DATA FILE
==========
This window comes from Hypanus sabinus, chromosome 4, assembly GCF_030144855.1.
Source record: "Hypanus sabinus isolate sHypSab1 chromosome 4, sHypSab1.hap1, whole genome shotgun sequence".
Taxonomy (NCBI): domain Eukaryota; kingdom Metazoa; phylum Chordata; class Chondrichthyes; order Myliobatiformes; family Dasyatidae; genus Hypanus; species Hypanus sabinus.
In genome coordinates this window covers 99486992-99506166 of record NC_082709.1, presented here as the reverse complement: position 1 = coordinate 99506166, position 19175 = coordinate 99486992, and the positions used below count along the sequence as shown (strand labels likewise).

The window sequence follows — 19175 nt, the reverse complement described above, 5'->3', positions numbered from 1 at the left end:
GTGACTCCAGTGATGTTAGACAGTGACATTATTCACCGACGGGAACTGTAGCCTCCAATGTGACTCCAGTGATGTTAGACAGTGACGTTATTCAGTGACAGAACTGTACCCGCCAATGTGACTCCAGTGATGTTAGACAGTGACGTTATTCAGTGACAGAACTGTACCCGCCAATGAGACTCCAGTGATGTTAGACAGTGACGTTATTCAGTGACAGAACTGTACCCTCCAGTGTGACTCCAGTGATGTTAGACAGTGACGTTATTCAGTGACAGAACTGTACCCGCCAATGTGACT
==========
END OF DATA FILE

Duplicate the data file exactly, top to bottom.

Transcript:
This window comes from Hypanus sabinus, chromosome 4, assembly GCF_030144855.1.
Source record: "Hypanus sabinus isolate sHypSab1 chromosome 4, sHypSab1.hap1, whole genome shotgun sequence".
Taxonomy (NCBI): domain Eukaryota; kingdom Metazoa; phylum Chordata; class Chondrichthyes; order Myliobatiformes; family Dasyatidae; genus Hypanus; species Hypanus sabinus.
In genome coordinates this window covers 99486992-99506166 of record NC_082709.1, presented here as the reverse complement: position 1 = coordinate 99506166, position 19175 = coordinate 99486992, and the positions used below count along the sequence as shown (strand labels likewise).

The window sequence follows — 19175 nt, the reverse complement described above, 5'->3', positions numbered from 1 at the left end:
GTGACTCCAGTGATGTTAGACAGTGACATTATTCACCGACGGGAACTGTAGCCTCCAATGTGACTCCAGTGATGTTAGACAGTGACGTTATTCAGTGACAGAACTGTACCCGCCAATGTGACTCCAGTGATGTTAGACAGTGACGTTATTCAGTGACAGAACTGTACCCGCCAATGAGACTCCAGTGATGTTAGACAGTGACGTTATTCAGTGACAGAACTGTACCCTCCAGTGTGACTCCAGTGATGTTAGACAGTGACGTTATTCAGTGACAGAACTGTACCCGCCAATGTGACT